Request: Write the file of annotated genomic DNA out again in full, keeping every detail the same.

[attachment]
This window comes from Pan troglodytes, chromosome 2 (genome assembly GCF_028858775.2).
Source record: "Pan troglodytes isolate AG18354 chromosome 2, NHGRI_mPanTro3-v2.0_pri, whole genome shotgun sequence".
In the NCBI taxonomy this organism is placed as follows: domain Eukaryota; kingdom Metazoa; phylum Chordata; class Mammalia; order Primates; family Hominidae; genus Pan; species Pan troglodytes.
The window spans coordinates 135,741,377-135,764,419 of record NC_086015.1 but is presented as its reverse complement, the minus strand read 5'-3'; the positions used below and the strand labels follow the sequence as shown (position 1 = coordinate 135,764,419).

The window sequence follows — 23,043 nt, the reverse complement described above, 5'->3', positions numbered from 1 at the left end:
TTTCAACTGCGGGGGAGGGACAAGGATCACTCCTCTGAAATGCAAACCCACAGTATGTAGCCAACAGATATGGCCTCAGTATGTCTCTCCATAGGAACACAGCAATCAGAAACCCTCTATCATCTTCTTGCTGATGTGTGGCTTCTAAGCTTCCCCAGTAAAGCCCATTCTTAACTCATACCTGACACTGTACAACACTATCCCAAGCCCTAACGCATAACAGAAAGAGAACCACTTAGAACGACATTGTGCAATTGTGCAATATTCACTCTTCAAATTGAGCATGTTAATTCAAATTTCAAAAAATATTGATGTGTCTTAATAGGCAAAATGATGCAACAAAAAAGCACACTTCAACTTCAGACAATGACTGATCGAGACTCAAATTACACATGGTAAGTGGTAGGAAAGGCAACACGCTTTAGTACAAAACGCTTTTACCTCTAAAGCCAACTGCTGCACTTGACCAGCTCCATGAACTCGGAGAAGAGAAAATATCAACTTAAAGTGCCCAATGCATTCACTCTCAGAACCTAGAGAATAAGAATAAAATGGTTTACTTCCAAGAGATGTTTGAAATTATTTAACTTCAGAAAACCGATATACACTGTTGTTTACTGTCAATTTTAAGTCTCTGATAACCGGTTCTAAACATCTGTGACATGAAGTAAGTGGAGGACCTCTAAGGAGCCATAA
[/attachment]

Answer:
This window comes from Pan troglodytes, chromosome 2 (genome assembly GCF_028858775.2).
Source record: "Pan troglodytes isolate AG18354 chromosome 2, NHGRI_mPanTro3-v2.0_pri, whole genome shotgun sequence".
In the NCBI taxonomy this organism is placed as follows: domain Eukaryota; kingdom Metazoa; phylum Chordata; class Mammalia; order Primates; family Hominidae; genus Pan; species Pan troglodytes.
The window spans coordinates 135,741,377-135,764,419 of record NC_086015.1 but is presented as its reverse complement, the minus strand read 5'-3'; the positions used below and the strand labels follow the sequence as shown (position 1 = coordinate 135,764,419).

The window sequence follows — 23,043 nt, the reverse complement described above, 5'->3', positions numbered from 1 at the left end:
TTTCAACTGCGGGGGAGGGACAAGGATCACTCCTCTGAAATGCAAACCCACAGTATGTAGCCAACAGATATGGCCTCAGTATGTCTCTCCATAGGAACACAGCAATCAGAAACCCTCTATCATCTTCTTGCTGATGTGTGGCTTCTAAGCTTCCCCAGTAAAGCCCATTCTTAACTCATACCTGACACTGTACAACACTATCCCAAGCCCTAACGCATAACAGAAAGAGAACCACTTAGAACGACATTGTGCAATTGTGCAATATTCACTCTTCAAATTGAGCATGTTAATTCAAATTTCAAAAAATATTGATGTGTCTTAATAGGCAAAATGATGCAACAAAAAAGCACACTTCAACTTCAGACAATGACTGATCGAGACTCAAATTACACATGGTAAGTGGTAGGAAAGGCAACACGCTTTAGTACAAAACGCTTTTACCTCTAAAGCCAACTGCTGCACTTGACCAGCTCCATGAACTCGGAGAAGAGAAAATATCAACTTAAAGTGCCCAATGCATTCACTCTCAGAACCTAGAGAATAAGAATAAAATGGTTTACTTCCAAGAGATGTTTGAAATTATTTAACTTCAGAAAACCGATATACACTGTTGTTTACTGTCAATTTTAAGTCTCTGATAACCGGTTCTAAACATCTGTGACATGAAGTAAGTGGAGGACCTCTAAGGAGCCATAA